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Old 06-22-2009, 10:16 PM   #1
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220 vt circuit breaker


I will try to explain this the best i can,
i need a 110vt 30 amp breaker for an RV receptical... but i didnt have one... can i use on a permanent basis a 220vt 30 amp breaker, by using just 1/2 the breaker, and disconnecting the little bar that ties the toggles together... leaving the other 1/2 un used (no wires connected)
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Old 06-22-2009, 10:58 PM   #2
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A 30 A single pole breaker is inexpensive. Buy one and feel good about it.
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Old 06-23-2009, 10:33 AM   #3
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Quote:
Originally Posted by december45 View Post
I will try to explain this the best i can,
i need a 110vt 30 amp breaker for an RV receptical... but i didnt have one... can i use on a permanent basis a 220vt 30 amp breaker, by using just 1/2 the breaker, and disconnecting the little bar that ties the toggles together... leaving the other 1/2 un used (no wires connected)
Yes. You do not even have to remove the tie bar.

Goose is right, but a single pole 30A breaker can be hard to find at home centers and hardware stores.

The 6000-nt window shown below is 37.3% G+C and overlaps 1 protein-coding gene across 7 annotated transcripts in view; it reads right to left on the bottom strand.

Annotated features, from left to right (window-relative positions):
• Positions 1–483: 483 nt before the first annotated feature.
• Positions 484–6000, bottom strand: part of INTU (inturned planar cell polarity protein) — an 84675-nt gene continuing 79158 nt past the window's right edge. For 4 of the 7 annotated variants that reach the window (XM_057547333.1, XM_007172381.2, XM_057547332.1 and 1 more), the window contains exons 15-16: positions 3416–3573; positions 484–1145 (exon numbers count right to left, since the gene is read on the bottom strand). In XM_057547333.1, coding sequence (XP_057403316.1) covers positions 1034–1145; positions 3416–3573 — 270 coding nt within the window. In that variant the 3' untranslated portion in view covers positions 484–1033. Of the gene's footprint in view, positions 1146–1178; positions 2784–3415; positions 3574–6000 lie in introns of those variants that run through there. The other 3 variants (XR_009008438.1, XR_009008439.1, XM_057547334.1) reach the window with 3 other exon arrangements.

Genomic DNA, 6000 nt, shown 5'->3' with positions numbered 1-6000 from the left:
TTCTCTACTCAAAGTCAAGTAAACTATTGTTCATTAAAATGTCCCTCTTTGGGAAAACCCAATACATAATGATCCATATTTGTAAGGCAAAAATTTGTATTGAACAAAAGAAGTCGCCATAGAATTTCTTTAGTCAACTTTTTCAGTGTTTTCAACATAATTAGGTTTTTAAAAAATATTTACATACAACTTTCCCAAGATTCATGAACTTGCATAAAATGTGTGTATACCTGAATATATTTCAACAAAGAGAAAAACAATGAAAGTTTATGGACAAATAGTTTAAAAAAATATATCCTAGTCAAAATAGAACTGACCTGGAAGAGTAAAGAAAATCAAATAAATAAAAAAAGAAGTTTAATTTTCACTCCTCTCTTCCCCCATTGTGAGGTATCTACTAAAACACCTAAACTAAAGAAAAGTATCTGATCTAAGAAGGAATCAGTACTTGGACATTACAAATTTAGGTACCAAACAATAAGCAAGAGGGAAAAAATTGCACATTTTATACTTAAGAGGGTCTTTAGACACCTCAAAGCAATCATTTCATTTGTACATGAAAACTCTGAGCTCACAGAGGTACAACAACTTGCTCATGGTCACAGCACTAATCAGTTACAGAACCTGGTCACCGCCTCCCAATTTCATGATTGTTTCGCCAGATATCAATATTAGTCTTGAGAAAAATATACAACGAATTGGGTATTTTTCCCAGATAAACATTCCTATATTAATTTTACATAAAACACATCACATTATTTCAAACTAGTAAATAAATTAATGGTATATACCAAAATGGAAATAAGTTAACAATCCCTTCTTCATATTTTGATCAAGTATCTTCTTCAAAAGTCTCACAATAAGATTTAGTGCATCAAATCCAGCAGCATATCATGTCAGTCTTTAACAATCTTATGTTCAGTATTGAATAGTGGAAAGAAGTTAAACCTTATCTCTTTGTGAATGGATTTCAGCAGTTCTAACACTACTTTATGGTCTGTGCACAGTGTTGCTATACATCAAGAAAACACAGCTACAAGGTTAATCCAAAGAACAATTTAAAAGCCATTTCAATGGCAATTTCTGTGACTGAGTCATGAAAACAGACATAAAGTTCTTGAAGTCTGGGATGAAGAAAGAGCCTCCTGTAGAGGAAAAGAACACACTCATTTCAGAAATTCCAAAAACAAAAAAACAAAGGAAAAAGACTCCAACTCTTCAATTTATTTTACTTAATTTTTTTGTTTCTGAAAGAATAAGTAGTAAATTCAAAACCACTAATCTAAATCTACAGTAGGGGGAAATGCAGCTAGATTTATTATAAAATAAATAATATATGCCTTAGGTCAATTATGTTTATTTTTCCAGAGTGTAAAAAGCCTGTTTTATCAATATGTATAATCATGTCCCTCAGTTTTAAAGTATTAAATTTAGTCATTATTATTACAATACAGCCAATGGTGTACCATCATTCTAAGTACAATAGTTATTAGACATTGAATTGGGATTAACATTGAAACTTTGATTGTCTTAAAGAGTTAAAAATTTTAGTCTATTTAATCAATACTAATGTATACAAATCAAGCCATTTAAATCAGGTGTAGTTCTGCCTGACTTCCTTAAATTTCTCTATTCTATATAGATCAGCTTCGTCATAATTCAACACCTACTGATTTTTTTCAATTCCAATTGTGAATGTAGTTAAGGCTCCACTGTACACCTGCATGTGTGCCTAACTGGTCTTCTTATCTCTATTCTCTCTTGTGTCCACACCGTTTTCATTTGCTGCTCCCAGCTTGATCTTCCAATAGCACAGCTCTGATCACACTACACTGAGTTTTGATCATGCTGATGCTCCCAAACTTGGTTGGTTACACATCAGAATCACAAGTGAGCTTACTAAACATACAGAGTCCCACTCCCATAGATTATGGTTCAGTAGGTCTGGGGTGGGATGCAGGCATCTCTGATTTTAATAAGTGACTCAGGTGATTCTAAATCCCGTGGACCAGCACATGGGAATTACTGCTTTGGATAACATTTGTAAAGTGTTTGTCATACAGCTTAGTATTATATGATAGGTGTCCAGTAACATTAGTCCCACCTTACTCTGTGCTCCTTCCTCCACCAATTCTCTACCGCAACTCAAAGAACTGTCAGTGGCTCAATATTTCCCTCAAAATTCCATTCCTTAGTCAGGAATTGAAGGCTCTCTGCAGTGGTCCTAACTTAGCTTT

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Old 06-23-2009, 11:19 AM   #4
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Is the breaker's trip curve important for this application? What types of loads are you powering?
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Old 06-23-2009, 11:33 AM   #5
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No, you should not use half the breaker. This would leave an unsafe condition and possible overload as someone may consider this a spare slot and use it for something else. 30 amp single pole breakers are common and can be found in any store or supply house. Do it right.
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Old 06-23-2009, 11:51 AM   #6
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Quote:
Originally Posted by J. V. View Post
No, you should not use half the breaker. This would leave an unsafe condition and possible overload as someone may consider this a spare slot and use it for something else. 30 amp single pole breakers are common and can be found in any store or supply house. Do it right.
I'm not saying "don't use a single-pole breaker". Agreed that's the right way to do it.

But I fail to see how safety is compromised by using half of a double-pole, or even using each pole for a different branch feed.
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Old 06-23-2009, 01:33 PM   #7
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this is for an RV recepticle, and the idea of using the other half for another RV recepticle is appealing... if the "tie" is removed, im seeing this as a pretty good idea? having a 2nd RV recepticle could be a good idea,
im not understanding about the "Is the breaker's trip curve important for this application?"

just as a question, if a lic electrician or even a home owner seen the two 30 amp breakers, marked RV recepticle, would it make any difference at all if it was a double pole with the "tie" removed or two singles...? again just a question.

Last edited by december45; 06-23-2009 at 01:40 PM.
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Old 06-23-2009, 01:44 PM   #8
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2008 NEC code

Quote:
210.4(B) says that all MWBCs must have both ungnd. conductors on a common-trip
Is there a difference between common trip & a 240v breaker?
Just wondering as that is supplying 2 circuits with a "240v" breaker